PITTSFORD — Webb Simpson wanted to throw his golf clubs on Thursday.
He said it took a pep talk to refocus. Apparently, it was one heck of a pep talk.
Simpson shot an astonishing round of 6-under-par 64 and would’ve been the headline of the day if it weren’t for Jason Dufner turning in his scorecard with a course-record 63 several hours later.
“Yesterday, I said: ‘If I have any chance in this golf tournament, any chance at all just to contend, I have to be patient the rest of the day,’ ” Simpson said Friday. “I wanted to get mad, wanted to throw clubs and do all that, but it wasn’t going to help anything.”
Prior to Friday’s second round, Ben Hogan (in 1942) and Curtis Strange (in 1989) were the only golfers to ever shoot 64 on Oak Hill’s famed East Course.
Who could have seen Simpson firing a 64 after his miserable round of 72 on Thursday?
“It was a great day,” said Simpson, who started his second round with two consecutive birdies after bogeying or double-bogeying six of his first eight holes Thursday. “I thank the Lord for giving me patience yesterday; at 5-over through eight holes, it was a pretty low moment for me. But I kind of had a pep talk with myself on the seventh green, and you know, just told myself, ‘one hole at a time,’ and tried to get a birdie here, a birdie there, and somehow played the last 10 or 11 holes under par.”
Simpson matched what was at the time the East Course record and came one stroke short of matching the all-time lowest round in a major of 63, which Dufner, of course, attained later in the day. Simpson couldn’t deny that chasing the mark was on his mind, but he said it didn’t affect his play.
“It’s so hard, because on one hand, you want to go for it. You want to go for the record,” Simpson said. “But you can’t do that on a golf course this hard and I wasn’t doing that at any point today. I was trying to be patient and trying to be conservative … I tried to continue just my same routine and my same thoughts.”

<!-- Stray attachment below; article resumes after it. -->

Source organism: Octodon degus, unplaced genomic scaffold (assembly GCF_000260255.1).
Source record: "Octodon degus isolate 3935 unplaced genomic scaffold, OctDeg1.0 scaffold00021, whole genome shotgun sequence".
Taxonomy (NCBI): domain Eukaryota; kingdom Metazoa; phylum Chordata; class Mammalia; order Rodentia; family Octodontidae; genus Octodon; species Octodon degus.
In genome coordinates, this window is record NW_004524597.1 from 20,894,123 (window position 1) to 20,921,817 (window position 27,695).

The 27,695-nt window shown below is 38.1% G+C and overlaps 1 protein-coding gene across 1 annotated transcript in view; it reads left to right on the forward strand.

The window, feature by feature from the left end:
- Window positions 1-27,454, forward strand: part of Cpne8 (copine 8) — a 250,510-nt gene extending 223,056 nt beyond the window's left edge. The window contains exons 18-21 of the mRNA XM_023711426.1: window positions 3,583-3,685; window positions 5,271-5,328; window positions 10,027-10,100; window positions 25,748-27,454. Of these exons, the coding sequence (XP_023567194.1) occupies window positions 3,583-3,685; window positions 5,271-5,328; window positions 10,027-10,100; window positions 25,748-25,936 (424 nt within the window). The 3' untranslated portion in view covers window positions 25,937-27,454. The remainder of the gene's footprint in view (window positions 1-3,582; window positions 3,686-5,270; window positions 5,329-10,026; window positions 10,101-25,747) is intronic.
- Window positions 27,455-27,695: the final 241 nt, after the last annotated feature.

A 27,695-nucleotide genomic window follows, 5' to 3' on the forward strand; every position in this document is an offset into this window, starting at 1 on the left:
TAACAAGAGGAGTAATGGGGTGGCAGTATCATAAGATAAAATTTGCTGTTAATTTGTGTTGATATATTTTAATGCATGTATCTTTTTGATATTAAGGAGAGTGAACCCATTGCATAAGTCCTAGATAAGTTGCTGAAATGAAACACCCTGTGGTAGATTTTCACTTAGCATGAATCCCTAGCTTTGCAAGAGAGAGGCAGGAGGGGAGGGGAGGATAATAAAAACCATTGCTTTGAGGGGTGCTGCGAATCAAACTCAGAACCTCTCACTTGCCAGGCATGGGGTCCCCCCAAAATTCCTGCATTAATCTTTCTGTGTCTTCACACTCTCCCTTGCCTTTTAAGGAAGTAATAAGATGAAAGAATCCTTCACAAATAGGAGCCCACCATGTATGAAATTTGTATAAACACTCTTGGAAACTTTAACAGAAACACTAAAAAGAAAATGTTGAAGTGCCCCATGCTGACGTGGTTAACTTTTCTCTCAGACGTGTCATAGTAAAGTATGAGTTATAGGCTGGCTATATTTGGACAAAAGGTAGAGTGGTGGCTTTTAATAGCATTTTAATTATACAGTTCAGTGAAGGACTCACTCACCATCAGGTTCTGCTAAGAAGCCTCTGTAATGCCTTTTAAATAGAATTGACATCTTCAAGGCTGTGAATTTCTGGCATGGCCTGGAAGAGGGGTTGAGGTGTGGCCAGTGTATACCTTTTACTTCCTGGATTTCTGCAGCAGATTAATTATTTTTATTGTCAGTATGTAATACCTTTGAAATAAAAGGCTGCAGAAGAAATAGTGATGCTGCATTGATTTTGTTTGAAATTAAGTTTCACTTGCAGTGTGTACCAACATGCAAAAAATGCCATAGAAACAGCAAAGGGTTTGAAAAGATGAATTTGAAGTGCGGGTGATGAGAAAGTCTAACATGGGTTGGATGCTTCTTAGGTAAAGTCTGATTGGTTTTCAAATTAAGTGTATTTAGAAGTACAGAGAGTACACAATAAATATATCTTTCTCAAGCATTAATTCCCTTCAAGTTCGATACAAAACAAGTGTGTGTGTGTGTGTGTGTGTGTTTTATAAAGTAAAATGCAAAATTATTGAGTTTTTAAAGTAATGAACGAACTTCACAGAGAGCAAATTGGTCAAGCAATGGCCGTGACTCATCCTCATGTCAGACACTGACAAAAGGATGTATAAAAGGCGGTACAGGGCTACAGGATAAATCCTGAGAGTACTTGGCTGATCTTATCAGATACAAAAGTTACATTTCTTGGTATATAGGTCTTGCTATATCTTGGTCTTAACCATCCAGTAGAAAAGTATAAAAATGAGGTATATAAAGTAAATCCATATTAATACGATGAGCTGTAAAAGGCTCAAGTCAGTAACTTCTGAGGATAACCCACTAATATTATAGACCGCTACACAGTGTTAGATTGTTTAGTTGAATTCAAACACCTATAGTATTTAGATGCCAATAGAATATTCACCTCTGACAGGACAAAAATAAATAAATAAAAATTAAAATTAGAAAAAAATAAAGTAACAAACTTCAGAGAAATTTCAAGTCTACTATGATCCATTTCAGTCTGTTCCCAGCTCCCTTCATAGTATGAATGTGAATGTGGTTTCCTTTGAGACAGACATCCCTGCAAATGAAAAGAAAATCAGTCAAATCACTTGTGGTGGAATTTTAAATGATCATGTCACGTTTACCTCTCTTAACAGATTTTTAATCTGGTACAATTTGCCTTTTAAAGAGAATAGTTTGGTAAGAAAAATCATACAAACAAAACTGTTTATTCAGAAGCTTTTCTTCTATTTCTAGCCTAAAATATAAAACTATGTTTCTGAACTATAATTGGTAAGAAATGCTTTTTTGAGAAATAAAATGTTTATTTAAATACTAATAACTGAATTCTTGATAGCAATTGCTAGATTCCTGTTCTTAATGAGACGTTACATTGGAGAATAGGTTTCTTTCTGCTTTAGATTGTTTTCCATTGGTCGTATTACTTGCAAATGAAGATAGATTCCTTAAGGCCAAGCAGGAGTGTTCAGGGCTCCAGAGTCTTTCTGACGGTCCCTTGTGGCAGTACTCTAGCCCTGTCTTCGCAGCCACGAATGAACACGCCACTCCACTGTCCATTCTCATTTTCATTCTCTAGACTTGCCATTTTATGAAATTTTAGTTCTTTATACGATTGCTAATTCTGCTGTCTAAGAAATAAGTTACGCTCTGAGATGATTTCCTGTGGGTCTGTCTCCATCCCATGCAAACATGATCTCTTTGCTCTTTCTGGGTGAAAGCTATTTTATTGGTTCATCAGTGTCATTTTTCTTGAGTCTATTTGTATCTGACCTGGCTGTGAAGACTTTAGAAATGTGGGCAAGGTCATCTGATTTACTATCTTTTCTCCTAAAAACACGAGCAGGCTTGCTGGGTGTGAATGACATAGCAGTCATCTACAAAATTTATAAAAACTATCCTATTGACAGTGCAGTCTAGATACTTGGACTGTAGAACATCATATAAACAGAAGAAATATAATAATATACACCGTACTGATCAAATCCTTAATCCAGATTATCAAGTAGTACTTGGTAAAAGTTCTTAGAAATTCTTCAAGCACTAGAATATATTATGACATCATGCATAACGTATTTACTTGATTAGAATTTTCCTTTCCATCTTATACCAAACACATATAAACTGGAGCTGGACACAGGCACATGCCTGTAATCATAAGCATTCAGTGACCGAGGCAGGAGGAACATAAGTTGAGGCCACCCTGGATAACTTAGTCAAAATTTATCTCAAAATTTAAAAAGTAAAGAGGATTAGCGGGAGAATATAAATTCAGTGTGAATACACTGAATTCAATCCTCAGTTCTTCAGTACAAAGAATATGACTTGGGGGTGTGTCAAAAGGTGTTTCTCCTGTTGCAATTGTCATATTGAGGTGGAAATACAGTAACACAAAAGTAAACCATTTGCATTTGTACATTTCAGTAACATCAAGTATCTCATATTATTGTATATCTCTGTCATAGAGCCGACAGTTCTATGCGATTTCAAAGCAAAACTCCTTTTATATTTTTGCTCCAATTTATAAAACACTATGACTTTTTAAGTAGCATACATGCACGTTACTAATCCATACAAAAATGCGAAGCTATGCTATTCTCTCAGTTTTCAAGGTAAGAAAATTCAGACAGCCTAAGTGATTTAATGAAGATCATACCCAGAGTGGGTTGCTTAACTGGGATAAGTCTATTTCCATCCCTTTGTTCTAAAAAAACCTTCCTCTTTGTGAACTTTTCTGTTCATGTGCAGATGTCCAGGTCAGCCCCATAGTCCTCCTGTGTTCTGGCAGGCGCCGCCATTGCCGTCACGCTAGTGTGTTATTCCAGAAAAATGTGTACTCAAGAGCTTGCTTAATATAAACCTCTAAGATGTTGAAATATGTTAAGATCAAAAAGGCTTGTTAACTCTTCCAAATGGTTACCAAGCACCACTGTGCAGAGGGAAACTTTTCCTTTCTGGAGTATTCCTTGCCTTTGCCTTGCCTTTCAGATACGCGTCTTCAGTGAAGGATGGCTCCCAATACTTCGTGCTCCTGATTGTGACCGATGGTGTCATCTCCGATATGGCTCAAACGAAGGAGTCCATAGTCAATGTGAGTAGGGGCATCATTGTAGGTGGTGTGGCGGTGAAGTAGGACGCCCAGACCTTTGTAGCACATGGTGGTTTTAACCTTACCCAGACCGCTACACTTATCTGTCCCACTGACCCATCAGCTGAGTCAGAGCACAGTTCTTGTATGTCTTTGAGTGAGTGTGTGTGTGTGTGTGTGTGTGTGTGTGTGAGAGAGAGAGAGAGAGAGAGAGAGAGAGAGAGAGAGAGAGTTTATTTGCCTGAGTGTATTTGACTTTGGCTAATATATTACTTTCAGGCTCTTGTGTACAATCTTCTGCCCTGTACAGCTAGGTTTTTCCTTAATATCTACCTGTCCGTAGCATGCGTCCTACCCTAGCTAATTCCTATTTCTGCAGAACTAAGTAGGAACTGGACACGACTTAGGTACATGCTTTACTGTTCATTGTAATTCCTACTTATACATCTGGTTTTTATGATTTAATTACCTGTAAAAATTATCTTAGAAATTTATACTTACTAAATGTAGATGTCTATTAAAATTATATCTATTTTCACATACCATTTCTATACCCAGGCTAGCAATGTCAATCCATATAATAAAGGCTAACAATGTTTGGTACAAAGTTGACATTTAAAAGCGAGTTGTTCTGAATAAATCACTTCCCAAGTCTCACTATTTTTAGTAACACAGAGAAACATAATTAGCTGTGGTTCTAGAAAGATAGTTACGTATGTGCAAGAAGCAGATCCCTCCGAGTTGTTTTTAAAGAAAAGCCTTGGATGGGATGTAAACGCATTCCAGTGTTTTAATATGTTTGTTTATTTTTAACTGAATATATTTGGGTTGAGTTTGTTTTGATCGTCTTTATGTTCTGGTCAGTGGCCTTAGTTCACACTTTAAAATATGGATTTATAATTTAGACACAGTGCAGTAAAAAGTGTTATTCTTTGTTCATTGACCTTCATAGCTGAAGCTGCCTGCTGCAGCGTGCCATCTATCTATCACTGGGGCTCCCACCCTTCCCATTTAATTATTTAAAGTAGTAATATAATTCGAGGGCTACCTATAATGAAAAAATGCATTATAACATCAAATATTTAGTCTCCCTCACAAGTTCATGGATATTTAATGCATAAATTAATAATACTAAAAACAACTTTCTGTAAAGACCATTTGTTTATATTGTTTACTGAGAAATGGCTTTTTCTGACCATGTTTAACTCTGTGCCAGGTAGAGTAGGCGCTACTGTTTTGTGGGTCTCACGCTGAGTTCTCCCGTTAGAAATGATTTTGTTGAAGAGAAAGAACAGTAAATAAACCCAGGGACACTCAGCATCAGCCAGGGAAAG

Simpson didn’t have his best round Thursday, but he did birdie No. 18, and that final shot gave him a jolt of confidence.
Simpson started his day with two birdies and stayed hot.
“Extremely happy with my game today,” he said. “All around, it was really solid. I made some great putts, made some good par putts to kind of keep the momentum going. You know, special feeling to have tied the course record here at Oak Hill.”
In total, he finished his day with seven birdies and one bogey. The bogey came on the par-4, 461-yard seventh hole – and even that one, in Simpson’s mind, was easy.
“I drove it in the fairway, but that’s such a tough hole, and I was trying to cut it around the tree and just cut it too much,” Simpson said. “Hit the tree and made an easy bogey.”
Simpson, ranked No. 22 in the world, won the 2012 U.S. Open but has not won a PGA Tour event since. He has four top-10 finishes this year and one second-place (April’s RBC Heritage).
“Yeah, I wish I could have had a victory since then, but you know, we’ve been working hard all year trying to get better, and I feel like I’m better,” Simpson said, “even though the results really haven’t been showing it this year.
“Somebody told me that the older you get, the more special you’ll realize what the U.S. Open meant, and that’s what it’s been like. Every day I’ve thought about it, and winning the U.S. Open has made me want to get back into contention in golf tournaments and majors all the more. It’s hard to believe it was over a year ago.”